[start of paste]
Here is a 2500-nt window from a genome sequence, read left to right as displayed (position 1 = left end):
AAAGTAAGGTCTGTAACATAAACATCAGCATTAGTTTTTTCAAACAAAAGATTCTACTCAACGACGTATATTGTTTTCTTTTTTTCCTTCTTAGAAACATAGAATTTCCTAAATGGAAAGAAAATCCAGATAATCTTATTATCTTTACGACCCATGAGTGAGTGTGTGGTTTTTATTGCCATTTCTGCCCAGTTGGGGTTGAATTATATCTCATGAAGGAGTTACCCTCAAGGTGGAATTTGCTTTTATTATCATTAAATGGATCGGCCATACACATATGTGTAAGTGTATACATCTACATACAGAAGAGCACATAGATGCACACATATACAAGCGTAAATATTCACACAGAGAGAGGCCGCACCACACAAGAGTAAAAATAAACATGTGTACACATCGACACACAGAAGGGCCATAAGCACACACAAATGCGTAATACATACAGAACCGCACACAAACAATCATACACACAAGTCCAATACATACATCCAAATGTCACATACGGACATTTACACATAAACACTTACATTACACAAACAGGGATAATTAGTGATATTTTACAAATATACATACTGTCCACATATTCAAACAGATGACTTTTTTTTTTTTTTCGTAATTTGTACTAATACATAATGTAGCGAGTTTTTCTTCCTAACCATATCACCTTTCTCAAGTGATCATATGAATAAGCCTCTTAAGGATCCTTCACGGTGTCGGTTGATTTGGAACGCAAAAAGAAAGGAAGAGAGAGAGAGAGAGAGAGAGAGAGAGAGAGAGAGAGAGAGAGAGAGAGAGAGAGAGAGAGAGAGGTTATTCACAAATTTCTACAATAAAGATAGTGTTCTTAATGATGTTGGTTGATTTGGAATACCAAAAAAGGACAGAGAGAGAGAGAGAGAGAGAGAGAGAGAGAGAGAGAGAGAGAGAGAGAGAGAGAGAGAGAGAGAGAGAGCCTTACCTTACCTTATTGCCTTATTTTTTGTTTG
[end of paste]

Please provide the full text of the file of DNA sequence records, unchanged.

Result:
Here is a 2500-nt window from a genome sequence, read left to right as displayed (position 1 = left end):
AAAGTAAGGTCTGTAACATAAACATCAGCATTAGTTTTTTCAAACAAAAGATTCTACTCAACGACGTATATTGTTTTCTTTTTTTCCTTCTTAGAAACATAGAATTTCCTAAATGGAAAGAAAATCCAGATAATCTTATTATCTTTACGACCCATGAGTGAGTGTGTGGTTTTTATTGCCATTTCTGCCCAGTTGGGGTTGAATTATATCTCATGAAGGAGTTACCCTCAAGGTGGAATTTGCTTTTATTATCATTAAATGGATCGGCCATACACATATGTGTAAGTGTATACATCTACATACAGAAGAGCACATAGATGCACACATATACAAGCGTAAATATTCACACAGAGAGAGGCCGCACCACACAAGAGTAAAAATAAACATGTGTACACATCGACACACAGAAGGGCCATAAGCACACACAAATGCGTAATACATACAGAACCGCACACAAACAATCATACACACAAGTCCAATACATACATCCAAATGTCACATACGGACATTTACACATAAACACTTACATTACACAAACAGGGATAATTAGTGATATTTTACAAATATACATACTGTCCACATATTCAAACAGATGACTTTTTTTTTTTTTTCGTAATTTGTACTAATACATAATGTAGCGAGTTTTTCTTCCTAACCATATCACCTTTCTCAAGTGATCATATGAATAAGCCTCTTAAGGATCCTTCACGGTGTCGGTTGATTTGGAACGCAAAAAGAAAGGAAGAGAGAGAGAGAGAGAGAGAGAGAGAGAGAGAGAGAGAGAGAGAGAGAGAGAGAGAGAGAGAGAGGTTATTCACAAATTTCTACAATAAAGATAGTGTTCTTAATGATGTTGGTTGATTTGGAATACCAAAAAAGGACAGAGAGAGAGAGAGAGAGAGAGAGAGAGAGAGAGAGAGAGAGAGAGAGAGAGAGAGAGAGAGAGAGAGAGCCTTACCTTACCTTATTGCCTTATTTTTTGTTTG